An object is a container that groups data and/or functions within one variable. To access an object's attribute in Red, we use a slash (/) as a separator. This is unusual as most languages use a dot, but once you get used to it, it seems more intuitive as it is similar to a path.
Creating an object:
make object! , context & object
You may use
context to create an object. They are the same command.
context are just shortcuts to
10 20 8 John 3333-3333 >>
Evaluation is done only when creating an object! Notice that the
>> myobject: object [print "hello" a: 1 b: 2] hello == make object! [ a: 1 b: 2 ] >> myobject/a == 1 >>
When an object must do a reference to itself, we use a special keyword named
x: 10 y: 20 f: func [a b][a + b] autoanalisys: func [print self] >>
Cloning an object and inheritance:
Simply assigning an object to another only creates a copy of the pointer to that object. If the original changes, the second also changes:
>> a: object [x: 10] ;lines of the console deleted for the sake of clarity. >> b: a ;lines of the console deleted for the sake of clarity. >> a/x: 20 == 20 >> b/x == 20 ;changed too! >>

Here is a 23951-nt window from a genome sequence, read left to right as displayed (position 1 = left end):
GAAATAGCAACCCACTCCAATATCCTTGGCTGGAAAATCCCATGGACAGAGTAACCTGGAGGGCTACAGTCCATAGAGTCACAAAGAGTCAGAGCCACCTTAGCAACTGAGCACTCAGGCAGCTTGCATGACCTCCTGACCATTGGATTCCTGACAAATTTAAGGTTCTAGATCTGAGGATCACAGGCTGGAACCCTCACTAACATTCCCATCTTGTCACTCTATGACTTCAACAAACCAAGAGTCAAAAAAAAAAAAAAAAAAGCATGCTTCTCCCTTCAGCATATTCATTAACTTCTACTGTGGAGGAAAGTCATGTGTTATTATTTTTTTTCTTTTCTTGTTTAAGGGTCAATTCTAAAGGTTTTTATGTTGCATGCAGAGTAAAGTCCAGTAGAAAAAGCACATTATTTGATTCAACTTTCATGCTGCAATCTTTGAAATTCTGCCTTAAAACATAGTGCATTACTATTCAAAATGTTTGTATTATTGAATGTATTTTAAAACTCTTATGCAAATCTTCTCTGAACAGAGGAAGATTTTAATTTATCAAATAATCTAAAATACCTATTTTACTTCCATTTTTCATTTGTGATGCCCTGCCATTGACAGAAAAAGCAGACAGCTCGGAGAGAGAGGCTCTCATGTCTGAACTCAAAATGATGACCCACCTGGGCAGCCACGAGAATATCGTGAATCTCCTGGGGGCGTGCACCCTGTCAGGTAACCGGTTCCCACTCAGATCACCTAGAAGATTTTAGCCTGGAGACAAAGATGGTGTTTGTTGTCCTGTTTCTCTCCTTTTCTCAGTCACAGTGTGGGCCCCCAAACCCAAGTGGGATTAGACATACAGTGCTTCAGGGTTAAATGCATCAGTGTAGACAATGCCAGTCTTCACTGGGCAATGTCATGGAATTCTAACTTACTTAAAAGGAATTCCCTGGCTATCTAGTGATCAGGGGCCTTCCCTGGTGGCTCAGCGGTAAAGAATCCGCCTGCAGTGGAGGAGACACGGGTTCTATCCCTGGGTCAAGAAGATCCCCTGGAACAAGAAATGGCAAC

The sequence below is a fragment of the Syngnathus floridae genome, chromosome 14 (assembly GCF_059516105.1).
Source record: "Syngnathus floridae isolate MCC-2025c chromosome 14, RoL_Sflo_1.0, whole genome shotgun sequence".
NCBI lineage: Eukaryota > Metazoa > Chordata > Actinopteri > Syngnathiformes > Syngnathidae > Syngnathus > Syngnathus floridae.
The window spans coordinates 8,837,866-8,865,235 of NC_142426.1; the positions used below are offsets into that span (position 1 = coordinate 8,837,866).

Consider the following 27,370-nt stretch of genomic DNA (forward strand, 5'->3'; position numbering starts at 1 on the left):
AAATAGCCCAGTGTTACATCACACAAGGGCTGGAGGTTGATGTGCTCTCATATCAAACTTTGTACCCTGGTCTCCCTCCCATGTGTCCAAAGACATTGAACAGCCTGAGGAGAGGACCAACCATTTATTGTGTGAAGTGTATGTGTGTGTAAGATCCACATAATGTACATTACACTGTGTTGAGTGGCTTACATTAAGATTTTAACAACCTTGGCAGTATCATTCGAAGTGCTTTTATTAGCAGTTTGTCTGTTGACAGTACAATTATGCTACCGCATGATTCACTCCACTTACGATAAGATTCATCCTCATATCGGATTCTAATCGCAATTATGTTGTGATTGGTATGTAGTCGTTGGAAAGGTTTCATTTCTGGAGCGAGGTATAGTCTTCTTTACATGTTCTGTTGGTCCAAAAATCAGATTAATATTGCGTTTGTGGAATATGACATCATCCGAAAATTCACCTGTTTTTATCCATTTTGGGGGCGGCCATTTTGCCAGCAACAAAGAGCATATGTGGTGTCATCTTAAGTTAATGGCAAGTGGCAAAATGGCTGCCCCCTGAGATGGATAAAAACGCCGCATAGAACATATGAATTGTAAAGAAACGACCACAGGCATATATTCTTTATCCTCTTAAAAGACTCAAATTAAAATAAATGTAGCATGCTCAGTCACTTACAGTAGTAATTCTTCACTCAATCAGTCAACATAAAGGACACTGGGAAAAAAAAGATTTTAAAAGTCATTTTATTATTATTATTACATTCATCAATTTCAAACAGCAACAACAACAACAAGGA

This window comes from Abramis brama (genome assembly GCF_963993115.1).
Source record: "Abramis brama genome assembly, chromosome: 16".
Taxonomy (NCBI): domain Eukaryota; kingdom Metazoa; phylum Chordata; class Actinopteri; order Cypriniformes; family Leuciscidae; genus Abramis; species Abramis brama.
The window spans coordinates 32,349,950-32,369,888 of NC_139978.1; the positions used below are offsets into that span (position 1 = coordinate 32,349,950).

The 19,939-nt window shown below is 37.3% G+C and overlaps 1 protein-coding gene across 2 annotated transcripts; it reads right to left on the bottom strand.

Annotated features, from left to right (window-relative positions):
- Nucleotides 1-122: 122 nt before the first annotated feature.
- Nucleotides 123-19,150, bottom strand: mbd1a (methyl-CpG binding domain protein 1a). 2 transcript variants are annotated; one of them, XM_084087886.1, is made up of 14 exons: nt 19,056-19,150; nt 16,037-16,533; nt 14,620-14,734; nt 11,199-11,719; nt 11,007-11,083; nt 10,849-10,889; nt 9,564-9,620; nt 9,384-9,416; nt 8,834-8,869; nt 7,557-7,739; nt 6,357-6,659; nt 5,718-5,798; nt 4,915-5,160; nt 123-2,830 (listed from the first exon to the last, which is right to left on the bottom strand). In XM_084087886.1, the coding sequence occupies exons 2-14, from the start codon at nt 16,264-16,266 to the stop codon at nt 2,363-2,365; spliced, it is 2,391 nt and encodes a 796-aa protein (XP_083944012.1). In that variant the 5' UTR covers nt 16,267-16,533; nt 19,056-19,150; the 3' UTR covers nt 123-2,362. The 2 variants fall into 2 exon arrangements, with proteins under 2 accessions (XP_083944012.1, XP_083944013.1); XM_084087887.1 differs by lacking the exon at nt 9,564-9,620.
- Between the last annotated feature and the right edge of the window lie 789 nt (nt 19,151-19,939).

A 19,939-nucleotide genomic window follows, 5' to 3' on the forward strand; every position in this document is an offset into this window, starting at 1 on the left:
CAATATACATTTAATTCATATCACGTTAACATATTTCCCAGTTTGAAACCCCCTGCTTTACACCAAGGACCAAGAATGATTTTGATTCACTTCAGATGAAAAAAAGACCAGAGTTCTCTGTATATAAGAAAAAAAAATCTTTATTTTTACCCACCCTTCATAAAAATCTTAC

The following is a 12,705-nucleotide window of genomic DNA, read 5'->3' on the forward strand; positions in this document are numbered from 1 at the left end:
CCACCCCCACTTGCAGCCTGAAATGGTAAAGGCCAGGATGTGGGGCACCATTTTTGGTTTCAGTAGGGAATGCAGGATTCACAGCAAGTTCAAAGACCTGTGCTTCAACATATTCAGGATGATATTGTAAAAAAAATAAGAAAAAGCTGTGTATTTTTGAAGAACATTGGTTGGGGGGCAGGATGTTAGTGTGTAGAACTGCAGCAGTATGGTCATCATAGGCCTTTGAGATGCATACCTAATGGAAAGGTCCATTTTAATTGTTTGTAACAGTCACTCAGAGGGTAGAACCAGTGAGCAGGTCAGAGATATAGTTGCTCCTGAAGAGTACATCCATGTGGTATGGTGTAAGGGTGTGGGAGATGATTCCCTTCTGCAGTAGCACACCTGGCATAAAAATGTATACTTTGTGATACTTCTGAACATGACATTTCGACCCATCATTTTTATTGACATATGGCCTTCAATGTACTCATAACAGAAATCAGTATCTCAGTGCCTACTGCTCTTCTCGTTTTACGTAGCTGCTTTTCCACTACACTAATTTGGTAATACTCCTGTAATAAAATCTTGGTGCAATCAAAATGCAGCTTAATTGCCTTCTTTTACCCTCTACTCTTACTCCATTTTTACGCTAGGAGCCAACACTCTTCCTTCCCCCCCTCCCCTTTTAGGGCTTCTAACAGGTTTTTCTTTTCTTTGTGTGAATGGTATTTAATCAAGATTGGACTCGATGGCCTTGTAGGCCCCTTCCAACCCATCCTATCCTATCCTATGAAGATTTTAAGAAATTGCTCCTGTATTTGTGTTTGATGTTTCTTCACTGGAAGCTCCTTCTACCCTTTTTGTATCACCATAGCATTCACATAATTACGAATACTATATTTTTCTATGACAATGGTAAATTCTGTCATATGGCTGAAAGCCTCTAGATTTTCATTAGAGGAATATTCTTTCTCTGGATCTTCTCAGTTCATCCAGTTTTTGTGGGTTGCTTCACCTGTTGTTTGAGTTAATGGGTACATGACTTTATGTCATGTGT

To make a true copy of an object, we use the word
>> a: object [x: 10] ;lines of the console deleted for the sake of clarity. >> b: copy a ;lines of the console deleted for the sake of clarity. >> a/x: 20 == 20 >> b/x == 10 ;NO change! b is a true copy. >>
If we want to create a new object that inherits the first object , we use:
make <original object> <new specifications>:
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find & select - for objects
find simply checks if the field exists, returning
select does the same checking, but if the field exists, returns its value.
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Notice that both look for the word (indicated by the ' symbol preceding it), not the variable itself. The variable would be accessed by a simple path like